Sunday, September 26, 2010


Missing Pumpkin

One of my favorite lessons was designed to help a kindergarten-second grade class generate questions and improve their writing skills. We called it our "Missing Pumpkin Mystery."

For a week or so in October we had a pumpkin on display in our classroom. We were gearing up for the day we would scoop the insides out, count the seeds and carve it.

This particular group of students really needed to work on generating questions and using descriptive words within their writing. So some of the school staff helped me stage the "Missing Pumpkin Mystery."

One day after their specials period (art, music, phys ed, etc) the pumpkin was missing from the classroom. Once they noticed it, we decided on a plan of action to get our pumpkin back.

The first thing we did was to make "Wanted" posters for our pumpkin. The students took a brown paper grocery bag and drew a picture of our pumpkin on it. They then had to write three statements describing our pumpkin so "others would know if they saw OUR pumpkin."

We then decided to report our missing pumpkin to our principal to see if he could help us. (I had given him, the media specialist, our cafeteria assistant and our day time custodian their scripts so they would lead us to the next person to help us find the pumpkin.)

The children had to explain what happened, ask their questions and then describe out pumpkin to each person. The principal suggested we ask the media specialist "because he saw a lot of pumpkins in the media center." She suggested we ask the cafeteria assistant because "maybe they needed it to make pumpkin pie." The cafeteria assistant suggested we ask the custodian "because he sees the whole school make cleans up all the messes." As it turns out, the custodian "put it in our refrigerator because he was afraid it would get rotten."

We had great fun with this activity and it provided the kids with a real reason to use the skills I wanted them to practice.

Thursday, September 23, 2010


"Post It" Graphs

Here's a simple strategy that we use a lot in my classroom. I write each child's name on a post it. Then I write a question on a piece chart paper and usually add visual supports for each column of the graph. Below is a picture of our most recent graph:

I like to use the post it graphs for lots of reasons:

1) They help children learn literacy skills by reading their name and their peers' names.

2) They help children develop language skills by answering questions and making choices.

3) They help children develop task related skills and focusing skills because they are actively involved and then they physically get to place their own name on the chart.

4) They help children develop social skills by learning how to take turns and wait for their own turn.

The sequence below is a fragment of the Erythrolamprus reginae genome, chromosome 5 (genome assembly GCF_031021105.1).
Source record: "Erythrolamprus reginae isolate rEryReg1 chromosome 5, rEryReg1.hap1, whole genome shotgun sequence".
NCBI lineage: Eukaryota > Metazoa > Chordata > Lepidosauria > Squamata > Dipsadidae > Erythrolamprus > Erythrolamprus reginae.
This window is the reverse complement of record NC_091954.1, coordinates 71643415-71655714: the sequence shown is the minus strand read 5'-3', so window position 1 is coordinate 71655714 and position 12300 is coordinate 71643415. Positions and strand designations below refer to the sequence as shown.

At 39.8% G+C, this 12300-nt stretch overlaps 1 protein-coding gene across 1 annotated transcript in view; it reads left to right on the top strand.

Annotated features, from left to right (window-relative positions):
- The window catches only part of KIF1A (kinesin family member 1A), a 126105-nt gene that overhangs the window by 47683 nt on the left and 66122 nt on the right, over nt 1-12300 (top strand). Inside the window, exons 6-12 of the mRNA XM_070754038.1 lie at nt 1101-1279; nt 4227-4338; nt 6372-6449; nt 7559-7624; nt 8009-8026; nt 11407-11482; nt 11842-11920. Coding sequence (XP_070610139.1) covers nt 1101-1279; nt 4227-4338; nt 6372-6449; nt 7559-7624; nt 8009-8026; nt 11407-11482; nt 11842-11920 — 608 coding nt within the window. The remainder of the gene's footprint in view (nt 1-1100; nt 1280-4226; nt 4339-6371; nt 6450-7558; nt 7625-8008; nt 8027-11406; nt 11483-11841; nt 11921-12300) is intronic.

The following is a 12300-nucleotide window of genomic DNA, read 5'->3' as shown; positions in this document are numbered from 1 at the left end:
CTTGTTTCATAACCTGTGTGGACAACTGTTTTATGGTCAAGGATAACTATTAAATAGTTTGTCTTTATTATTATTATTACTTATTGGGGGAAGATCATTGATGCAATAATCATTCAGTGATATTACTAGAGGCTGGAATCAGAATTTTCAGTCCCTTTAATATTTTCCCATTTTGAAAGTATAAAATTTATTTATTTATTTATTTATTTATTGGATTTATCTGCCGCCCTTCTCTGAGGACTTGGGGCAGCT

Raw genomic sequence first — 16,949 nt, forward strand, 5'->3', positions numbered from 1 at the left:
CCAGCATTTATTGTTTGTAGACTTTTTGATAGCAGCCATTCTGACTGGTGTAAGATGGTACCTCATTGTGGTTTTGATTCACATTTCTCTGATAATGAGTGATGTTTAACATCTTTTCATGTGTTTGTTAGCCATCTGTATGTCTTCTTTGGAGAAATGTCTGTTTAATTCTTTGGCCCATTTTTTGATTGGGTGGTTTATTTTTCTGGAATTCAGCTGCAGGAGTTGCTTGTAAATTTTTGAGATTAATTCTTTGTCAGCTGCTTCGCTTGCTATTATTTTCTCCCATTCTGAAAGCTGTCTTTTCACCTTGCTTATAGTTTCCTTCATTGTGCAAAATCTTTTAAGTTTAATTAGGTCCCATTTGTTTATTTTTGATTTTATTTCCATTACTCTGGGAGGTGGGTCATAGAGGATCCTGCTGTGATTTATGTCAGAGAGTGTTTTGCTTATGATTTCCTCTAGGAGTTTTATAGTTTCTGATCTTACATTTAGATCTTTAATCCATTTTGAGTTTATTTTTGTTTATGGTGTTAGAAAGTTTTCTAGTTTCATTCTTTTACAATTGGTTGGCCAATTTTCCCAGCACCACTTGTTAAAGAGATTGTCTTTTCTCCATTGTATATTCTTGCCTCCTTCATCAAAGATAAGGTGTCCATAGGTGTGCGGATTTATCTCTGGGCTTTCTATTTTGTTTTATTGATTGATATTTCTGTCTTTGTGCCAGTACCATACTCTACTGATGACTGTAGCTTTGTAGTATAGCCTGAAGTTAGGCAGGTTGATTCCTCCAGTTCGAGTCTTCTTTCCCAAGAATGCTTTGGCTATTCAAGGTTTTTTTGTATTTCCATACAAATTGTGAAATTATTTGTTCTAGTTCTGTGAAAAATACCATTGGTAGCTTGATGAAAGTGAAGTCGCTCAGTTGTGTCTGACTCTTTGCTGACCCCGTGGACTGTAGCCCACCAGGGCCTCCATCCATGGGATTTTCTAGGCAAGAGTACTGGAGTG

5) They help children develop math skills as we count the number of votes in each column and discuss concepts of more, less and the same (equal).

6) They help children develop literacy skills by becoming part of our environmental print in the classroom.

7) They are quick and easy to prep for! That means I don't spend more time preparing the materials than it takes the children to actually engage in the activity.

Wednesday, September 1, 2010


PBS: "All" means all

When I was in college and learning about the social foundations of education, I remember being surprised to learn that the word "all" meant different things to different historical / theoretical contributors. Sometimes "all" included landowning men, sometimes it included women, sometimes it included children and sometimes it include people with disabilities, but very rarely did it mean "all."

A few weeks ago I attended a train-the-trainer workshop to teach PBS strategies to families. As I reflect more on the tenets of PBS and begin to schedule our family workshops, I came back to a slide that a friend and I created when we were training new teachers how to set up their V.E. classrooms. We came to the conclusion that when implementing positive behavior support systems and philosophies, "all" should really mean "all."

the kids who raise their hand and the kids who yell out

the kids who bathe every night and the kids who need to

the kids who write with their pencil and the kids who throw their pencil

the kids who say “I love you!” and the kids who say “ $#@% you!”

the kids who use a tissue and the kids who wipe their snot on you

the kids you’d take home in a heartbeat and the kids you hope are absent

the kids with parents that support you and the kids with parents that challenge you

the kids who respond to your interventions and the kids that exhaust your bag of tricks

the kids who consistently get their meds and the kids who don’t

Our main purpose of posing the above statements was to encourage teachers to reflect upon the following question:

Am I providing a safe learning environment for all learners?